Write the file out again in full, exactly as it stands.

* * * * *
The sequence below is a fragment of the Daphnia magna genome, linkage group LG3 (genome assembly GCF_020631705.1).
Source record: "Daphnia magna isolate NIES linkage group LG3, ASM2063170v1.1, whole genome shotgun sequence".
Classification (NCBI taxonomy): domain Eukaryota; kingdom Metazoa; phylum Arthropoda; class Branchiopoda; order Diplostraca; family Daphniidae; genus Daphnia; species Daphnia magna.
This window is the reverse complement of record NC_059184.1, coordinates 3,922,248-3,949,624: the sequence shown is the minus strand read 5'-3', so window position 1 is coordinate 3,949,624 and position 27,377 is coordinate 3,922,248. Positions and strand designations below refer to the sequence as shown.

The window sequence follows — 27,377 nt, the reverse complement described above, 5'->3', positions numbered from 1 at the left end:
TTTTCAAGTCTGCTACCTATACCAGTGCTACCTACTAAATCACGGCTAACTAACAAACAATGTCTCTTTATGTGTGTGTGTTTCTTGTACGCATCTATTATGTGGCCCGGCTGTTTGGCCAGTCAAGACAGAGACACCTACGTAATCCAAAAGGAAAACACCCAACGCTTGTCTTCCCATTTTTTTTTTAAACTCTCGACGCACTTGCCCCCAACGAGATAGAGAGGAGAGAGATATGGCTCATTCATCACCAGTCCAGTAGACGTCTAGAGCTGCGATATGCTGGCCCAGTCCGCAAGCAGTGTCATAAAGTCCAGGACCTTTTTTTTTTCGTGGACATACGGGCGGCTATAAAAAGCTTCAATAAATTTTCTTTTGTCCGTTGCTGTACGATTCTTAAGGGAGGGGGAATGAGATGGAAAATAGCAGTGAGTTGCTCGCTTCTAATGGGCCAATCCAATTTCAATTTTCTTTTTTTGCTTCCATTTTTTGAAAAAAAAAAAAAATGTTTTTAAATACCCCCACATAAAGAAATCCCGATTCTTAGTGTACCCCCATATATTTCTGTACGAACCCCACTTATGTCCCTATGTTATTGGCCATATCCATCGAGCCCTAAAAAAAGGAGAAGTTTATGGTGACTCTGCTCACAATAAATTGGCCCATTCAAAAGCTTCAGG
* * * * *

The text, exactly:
The sequence below is a fragment of the Daphnia magna genome, linkage group LG3 (genome assembly GCF_020631705.1).
Source record: "Daphnia magna isolate NIES linkage group LG3, ASM2063170v1.1, whole genome shotgun sequence".
Classification (NCBI taxonomy): domain Eukaryota; kingdom Metazoa; phylum Arthropoda; class Branchiopoda; order Diplostraca; family Daphniidae; genus Daphnia; species Daphnia magna.
This window is the reverse complement of record NC_059184.1, coordinates 3,922,248-3,949,624: the sequence shown is the minus strand read 5'-3', so window position 1 is coordinate 3,949,624 and position 27,377 is coordinate 3,922,248. Positions and strand designations below refer to the sequence as shown.

The window sequence follows — 27,377 nt, the reverse complement described above, 5'->3', positions numbered from 1 at the left end:
TTTTCAAGTCTGCTACCTATACCAGTGCTACCTACTAAATCACGGCTAACTAACAAACAATGTCTCTTTATGTGTGTGTGTTTCTTGTACGCATCTATTATGTGGCCCGGCTGTTTGGCCAGTCAAGACAGAGACACCTACGTAATCCAAAAGGAAAACACCCAACGCTTGTCTTCCCATTTTTTTTTTAAACTCTCGACGCACTTGCCCCCAACGAGATAGAGAGGAGAGAGATATGGCTCATTCATCACCAGTCCAGTAGACGTCTAGAGCTGCGATATGCTGGCCCAGTCCGCAAGCAGTGTCATAAAGTCCAGGACCTTTTTTTTTTCGTGGACATACGGGCGGCTATAAAAAGCTTCAATAAATTTTCTTTTGTCCGTTGCTGTACGATTCTTAAGGGAGGGGGAATGAGATGGAAAATAGCAGTGAGTTGCTCGCTTCTAATGGGCCAATCCAATTTCAATTTTCTTTTTTTGCTTCCATTTTTTGAAAAAAAAAAAAAATGTTTTTAAATACCCCCACATAAAGAAATCCCGATTCTTAGTGTACCCCCATATATTTCTGTACGAACCCCACTTATGTCCCTATGTTATTGGCCATATCCATCGAGCCCTAAAAAAAGGAGAAGTTTATGGTGACTCTGCTCACAATAAATTGGCCCATTCAAAAGCTTCAGG